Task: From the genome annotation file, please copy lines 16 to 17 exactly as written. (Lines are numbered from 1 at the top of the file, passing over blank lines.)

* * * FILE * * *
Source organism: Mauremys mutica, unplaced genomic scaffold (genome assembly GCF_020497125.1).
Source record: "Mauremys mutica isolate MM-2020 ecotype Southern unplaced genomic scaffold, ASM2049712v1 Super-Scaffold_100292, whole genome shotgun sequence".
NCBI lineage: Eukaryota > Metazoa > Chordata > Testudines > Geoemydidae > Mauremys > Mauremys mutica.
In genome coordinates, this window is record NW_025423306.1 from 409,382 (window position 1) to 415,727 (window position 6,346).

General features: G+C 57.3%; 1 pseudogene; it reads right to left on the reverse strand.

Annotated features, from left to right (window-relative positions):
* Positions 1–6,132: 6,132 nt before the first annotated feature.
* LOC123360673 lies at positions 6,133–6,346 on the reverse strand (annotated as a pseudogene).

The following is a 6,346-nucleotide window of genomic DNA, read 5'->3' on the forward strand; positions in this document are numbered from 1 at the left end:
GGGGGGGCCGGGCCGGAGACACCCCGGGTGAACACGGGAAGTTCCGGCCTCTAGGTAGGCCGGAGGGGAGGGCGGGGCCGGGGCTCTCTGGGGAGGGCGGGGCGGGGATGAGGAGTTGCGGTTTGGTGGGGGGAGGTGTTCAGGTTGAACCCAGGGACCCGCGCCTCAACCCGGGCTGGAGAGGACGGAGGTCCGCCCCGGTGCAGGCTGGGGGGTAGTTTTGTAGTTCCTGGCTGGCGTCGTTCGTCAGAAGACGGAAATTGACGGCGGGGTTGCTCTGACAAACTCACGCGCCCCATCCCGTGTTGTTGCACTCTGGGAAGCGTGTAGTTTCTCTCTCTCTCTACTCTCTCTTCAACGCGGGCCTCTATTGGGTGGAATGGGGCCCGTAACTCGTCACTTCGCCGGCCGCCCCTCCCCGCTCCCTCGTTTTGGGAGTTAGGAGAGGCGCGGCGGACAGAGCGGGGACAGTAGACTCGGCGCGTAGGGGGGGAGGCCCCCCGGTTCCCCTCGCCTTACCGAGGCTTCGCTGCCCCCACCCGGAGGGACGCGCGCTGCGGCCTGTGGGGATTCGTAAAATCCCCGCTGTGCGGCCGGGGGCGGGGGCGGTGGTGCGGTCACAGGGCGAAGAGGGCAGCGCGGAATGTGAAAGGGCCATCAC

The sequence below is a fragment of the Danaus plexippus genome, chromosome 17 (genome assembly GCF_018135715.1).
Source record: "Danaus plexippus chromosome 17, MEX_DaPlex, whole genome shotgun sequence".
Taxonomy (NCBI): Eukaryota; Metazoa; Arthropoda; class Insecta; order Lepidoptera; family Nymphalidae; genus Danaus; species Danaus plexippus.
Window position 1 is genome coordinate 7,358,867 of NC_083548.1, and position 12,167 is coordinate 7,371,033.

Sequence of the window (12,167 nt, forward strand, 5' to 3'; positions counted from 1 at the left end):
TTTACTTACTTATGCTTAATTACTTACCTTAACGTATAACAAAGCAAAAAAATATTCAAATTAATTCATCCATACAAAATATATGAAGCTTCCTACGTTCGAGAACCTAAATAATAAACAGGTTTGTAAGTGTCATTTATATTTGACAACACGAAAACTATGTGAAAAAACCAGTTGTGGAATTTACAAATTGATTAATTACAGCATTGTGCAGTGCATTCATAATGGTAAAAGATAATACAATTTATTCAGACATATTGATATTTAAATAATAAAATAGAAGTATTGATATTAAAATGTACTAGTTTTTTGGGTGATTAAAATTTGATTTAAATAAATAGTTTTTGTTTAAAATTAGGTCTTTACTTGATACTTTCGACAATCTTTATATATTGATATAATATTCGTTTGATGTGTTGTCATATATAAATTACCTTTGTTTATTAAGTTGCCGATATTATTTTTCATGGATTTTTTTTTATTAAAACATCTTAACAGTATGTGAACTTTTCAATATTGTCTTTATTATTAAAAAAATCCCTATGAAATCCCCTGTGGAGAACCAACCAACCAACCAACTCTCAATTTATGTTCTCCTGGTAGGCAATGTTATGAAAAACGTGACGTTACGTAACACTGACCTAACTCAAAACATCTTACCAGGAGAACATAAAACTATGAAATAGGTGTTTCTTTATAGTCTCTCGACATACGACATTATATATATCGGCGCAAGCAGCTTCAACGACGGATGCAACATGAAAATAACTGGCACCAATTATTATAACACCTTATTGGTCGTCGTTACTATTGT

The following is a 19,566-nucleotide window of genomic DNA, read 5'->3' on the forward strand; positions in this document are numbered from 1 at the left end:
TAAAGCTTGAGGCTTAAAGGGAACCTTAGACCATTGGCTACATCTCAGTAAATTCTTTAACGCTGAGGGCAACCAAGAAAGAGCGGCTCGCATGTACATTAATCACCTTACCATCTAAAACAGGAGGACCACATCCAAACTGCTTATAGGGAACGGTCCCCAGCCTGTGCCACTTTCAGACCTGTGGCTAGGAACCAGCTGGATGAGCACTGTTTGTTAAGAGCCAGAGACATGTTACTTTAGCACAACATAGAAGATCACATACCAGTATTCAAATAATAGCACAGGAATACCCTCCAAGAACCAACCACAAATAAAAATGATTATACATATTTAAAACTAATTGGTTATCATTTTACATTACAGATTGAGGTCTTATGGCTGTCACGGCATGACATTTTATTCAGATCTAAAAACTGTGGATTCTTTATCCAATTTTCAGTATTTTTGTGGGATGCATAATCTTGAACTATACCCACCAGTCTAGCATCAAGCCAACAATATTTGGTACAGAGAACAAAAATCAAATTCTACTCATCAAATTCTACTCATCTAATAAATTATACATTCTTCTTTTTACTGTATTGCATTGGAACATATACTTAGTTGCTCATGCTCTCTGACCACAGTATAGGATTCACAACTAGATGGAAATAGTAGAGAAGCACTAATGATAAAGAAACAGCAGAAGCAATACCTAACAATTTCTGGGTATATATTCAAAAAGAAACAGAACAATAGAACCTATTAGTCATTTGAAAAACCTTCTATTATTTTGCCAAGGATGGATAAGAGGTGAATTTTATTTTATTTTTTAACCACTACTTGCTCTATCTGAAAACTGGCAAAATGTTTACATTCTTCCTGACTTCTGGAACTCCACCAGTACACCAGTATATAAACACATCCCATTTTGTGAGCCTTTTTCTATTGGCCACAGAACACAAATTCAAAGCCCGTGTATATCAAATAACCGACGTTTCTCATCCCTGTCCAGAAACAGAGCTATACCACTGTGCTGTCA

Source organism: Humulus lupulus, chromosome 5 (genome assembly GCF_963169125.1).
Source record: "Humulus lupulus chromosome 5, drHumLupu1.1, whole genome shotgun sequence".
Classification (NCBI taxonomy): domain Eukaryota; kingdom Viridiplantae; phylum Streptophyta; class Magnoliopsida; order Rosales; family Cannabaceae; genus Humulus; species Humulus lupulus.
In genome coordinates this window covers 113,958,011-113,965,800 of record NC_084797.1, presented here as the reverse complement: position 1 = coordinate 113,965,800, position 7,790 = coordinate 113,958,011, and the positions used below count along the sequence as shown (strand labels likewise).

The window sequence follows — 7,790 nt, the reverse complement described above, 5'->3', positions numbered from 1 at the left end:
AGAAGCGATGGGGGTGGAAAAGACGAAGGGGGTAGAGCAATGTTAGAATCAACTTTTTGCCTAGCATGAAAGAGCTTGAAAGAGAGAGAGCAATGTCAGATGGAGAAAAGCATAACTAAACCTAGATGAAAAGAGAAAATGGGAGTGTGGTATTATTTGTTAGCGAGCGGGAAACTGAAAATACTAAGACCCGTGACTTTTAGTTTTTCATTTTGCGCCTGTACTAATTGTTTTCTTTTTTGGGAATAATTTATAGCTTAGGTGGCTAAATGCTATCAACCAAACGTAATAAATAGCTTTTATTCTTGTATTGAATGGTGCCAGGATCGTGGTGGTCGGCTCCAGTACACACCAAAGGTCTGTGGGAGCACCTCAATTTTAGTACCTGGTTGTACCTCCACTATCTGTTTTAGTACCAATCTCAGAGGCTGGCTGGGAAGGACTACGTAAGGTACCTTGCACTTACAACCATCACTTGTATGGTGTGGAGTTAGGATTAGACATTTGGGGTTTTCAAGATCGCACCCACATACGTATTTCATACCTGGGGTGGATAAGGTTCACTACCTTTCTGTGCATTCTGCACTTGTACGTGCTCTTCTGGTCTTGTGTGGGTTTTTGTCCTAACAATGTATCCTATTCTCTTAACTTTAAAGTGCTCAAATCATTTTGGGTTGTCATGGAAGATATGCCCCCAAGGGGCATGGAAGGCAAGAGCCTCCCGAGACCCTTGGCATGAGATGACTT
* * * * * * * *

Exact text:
TTTACTTACTTATGCTTAATTACTTACCTTAACGTATAACAAAGCAAAAAAATATTCAAATTAATTCATCCATACAAAATATATGAAGCTTCCTACGTTCGAGAACCTAAATAATAAACAGGTTTGTAAGTGTCATTTATATTTGACAACACGAAAACTATGTGAAAAAACCAGTTGTGGAATTTACAAATTGATTAATTACAGCATTGTGCAGTGCATTCATAATGGTAAAAGATAATACAATTTATTCAGACATATTGATATTTAAATAATAAAATAGAAGTATTGATATTAAAATGTACTAGTTTTTTGGGTGATTAAAATTTGATTTAAATAAATAGTTTTTGTTTAAAATTAGGTCTTTACTTGATACTTTCGACAATCTTTATATATTGATATAATATTCGTTTGATGTGTTGTCATATATAAATTACCTTTGTTTATTAAGTTGCCGATATTATTTTTCATGGATTTTTTTTTATTAAAACATCTTAACAGTATGTGAACTTTTCAATATTGTCTTTATTATTAAAAAAATCCCTATGAAATCCCCTGTGGAGAACCAACCAACCAACCAACTCTCAATTTATGTTCTCCTGGTAGGCAATGTTATGAAAAACGTGACGTTACGTAACACTGACCTAACTCAAAACATCTTACCAGGAGAACATAAAACTATGAAATAGGTGTTTCTTTATAGTCTCTCGACATACGACATTATATATATCGGCGCAAGCAGCTTCAACGACGGATGCAACATGAAAATAACTGGCACCAATTATTATAACACCTTATTGGTCGTCGTTACTATTGT

The following is a 19,566-nucleotide window of genomic DNA, read 5'->3' on the forward strand; positions in this document are numbered from 1 at the left end: